Measuring our equality and diversity progress

Implementing the Workforce Race Equality Standard (WRES) is a requirement for NHS commissioners and NHS provider organisations.

The NHS Equality and Diversity Council announced on 31 July 2014 that it had agreed action to ensure employees from black and minority ethnic (BME) backgrounds have equal access to career opportunities and receive fair treatment in the workplace.

In April 2015, after engaging and consulting with key stakeholders including other NHS organisations across England, the WRES was mandated. WRES has been part of the NHS standard contract, starting in 2015/16 and included in the 2016/17 NHS standard contract. The first is a Workforce Race Equality Standard (WRES), which means organisations are required for the first time to demonstrate progress against nine metrics. Four of these metrics are specifically focused on workforce data and another four are based on data gathered from the national NHS staff survey.  The staff survey information will highlight any differences between the experience and treatment of white staff and BME staff in the NHS.  The final metric requires NHS provider organisations to ensure their boards are broadly representative of the communities they serve.

Alongside WRES, NHS organisations use the Equality and Diversity Systems (EDS2) to help in discussion with local partners including local populations, review and improve their performance for people with characteristics protected by the Equality Act 2010. By using the EDS2 and the WRES, NHS organisations can also be helped to deliver on the Public Sector Equality Duty.

The mandated NHS Equality Delivery System (EDS) is the NHS England equality performance framework which requires CCGs (and their provider partners) to produce evidence of how local people from protected groups fare in healthcare compared to people in general.  We hold an annual public grading with trained patient and carer representatives from local communities of interest, who scrutinise and grade the CCG’s evidence, with an annual public dashboard of scores displayed on the CCG website.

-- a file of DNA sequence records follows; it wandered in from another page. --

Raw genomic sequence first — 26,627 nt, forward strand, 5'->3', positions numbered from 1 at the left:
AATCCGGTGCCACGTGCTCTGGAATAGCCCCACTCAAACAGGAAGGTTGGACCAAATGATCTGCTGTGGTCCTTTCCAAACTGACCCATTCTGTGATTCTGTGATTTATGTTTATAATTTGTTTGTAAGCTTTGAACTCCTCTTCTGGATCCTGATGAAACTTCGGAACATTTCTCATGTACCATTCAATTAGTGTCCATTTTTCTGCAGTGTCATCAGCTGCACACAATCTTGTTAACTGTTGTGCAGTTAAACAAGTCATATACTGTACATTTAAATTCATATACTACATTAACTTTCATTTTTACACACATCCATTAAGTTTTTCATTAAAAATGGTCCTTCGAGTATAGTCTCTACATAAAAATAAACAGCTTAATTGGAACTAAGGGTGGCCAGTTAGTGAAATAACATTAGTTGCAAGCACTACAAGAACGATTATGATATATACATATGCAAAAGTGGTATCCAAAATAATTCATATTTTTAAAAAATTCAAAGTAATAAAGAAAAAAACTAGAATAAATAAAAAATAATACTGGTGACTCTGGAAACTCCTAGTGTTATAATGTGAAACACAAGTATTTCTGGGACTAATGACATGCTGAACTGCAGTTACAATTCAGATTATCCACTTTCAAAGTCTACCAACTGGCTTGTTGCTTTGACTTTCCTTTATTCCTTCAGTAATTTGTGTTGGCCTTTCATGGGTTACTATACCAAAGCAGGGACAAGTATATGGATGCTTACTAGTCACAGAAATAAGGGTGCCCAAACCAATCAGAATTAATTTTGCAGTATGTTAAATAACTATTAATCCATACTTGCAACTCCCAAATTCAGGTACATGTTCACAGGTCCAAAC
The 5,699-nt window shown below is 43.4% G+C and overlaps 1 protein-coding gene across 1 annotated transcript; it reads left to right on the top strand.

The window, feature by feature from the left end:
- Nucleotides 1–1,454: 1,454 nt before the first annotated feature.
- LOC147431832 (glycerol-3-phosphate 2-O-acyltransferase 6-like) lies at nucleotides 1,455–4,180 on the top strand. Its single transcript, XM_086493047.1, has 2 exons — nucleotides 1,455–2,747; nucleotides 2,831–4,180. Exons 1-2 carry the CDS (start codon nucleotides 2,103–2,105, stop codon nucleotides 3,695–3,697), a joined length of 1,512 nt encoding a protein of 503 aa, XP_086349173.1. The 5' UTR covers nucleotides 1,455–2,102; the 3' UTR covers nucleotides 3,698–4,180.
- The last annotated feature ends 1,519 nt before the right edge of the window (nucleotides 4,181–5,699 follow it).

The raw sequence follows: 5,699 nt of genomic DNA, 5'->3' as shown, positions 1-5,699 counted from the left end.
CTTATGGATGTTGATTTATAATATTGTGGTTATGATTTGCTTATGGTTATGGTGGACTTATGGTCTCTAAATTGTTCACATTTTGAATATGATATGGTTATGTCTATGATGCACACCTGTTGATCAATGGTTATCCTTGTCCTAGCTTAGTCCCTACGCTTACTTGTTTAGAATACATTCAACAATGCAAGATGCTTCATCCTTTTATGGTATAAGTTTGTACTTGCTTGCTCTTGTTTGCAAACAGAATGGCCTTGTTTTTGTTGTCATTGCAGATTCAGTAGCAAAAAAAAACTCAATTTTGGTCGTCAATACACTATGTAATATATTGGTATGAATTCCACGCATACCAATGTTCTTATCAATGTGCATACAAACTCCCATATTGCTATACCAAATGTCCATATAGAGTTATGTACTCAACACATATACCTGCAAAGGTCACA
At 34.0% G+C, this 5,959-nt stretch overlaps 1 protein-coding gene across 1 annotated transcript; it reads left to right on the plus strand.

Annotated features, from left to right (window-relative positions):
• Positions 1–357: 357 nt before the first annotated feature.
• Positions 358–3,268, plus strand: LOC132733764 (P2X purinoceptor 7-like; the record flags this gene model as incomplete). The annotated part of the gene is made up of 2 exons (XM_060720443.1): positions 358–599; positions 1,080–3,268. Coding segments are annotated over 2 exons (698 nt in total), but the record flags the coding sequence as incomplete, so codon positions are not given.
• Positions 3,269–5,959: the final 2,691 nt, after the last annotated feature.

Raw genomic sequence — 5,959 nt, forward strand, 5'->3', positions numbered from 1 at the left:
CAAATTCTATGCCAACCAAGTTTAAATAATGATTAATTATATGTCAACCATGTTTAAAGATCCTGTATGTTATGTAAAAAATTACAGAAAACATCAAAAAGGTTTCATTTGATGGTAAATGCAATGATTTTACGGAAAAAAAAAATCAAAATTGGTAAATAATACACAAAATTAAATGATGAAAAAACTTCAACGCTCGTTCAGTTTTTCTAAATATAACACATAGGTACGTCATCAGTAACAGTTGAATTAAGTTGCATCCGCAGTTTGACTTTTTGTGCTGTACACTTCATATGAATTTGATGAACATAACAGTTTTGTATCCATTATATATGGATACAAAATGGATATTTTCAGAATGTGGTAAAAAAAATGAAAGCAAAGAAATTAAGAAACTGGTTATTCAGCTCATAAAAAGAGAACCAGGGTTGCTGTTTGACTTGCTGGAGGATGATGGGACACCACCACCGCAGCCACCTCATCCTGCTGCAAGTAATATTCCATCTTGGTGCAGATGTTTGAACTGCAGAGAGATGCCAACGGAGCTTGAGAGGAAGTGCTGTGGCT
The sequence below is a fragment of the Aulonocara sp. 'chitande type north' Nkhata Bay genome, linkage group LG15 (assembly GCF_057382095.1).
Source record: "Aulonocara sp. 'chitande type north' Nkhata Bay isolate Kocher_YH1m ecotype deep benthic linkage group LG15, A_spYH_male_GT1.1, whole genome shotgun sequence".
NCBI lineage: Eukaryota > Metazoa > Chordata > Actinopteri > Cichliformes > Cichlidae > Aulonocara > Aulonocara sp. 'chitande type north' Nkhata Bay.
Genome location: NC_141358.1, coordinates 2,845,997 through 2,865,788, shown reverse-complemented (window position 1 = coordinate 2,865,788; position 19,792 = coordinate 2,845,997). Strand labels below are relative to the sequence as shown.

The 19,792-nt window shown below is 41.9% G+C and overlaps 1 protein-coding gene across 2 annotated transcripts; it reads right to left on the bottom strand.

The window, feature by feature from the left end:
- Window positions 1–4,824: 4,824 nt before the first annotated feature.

Accessible Information Standard

Wirral CCG is committed to meeting NHS England’s Accessible Information Standard. The Accessible Information Standard is a legal duty placed on all organisations providing NHS or adult social care. It ensures that people who use our services, patients, service users and their carers and parents as well as members of the public:

  • have access to information in a way they can understand; and
    • receive any communication support they need

The Accessible Information Standard tells us how to support people’s communication needs, for example by offering support from a British Sign Language (BSL) interpreter, deafblind manual interpreter or an advocate. It also ensures that we provide people with information in different formats if they need it, such as large print, braille, easy read or email.

This means that when we speak or communicate with you we will:

  • Ask if you have any communication needs
  • Record those needs in a clear way
  • Highlight them in our record of the correspondence
  • Share your needs with appropriate organisations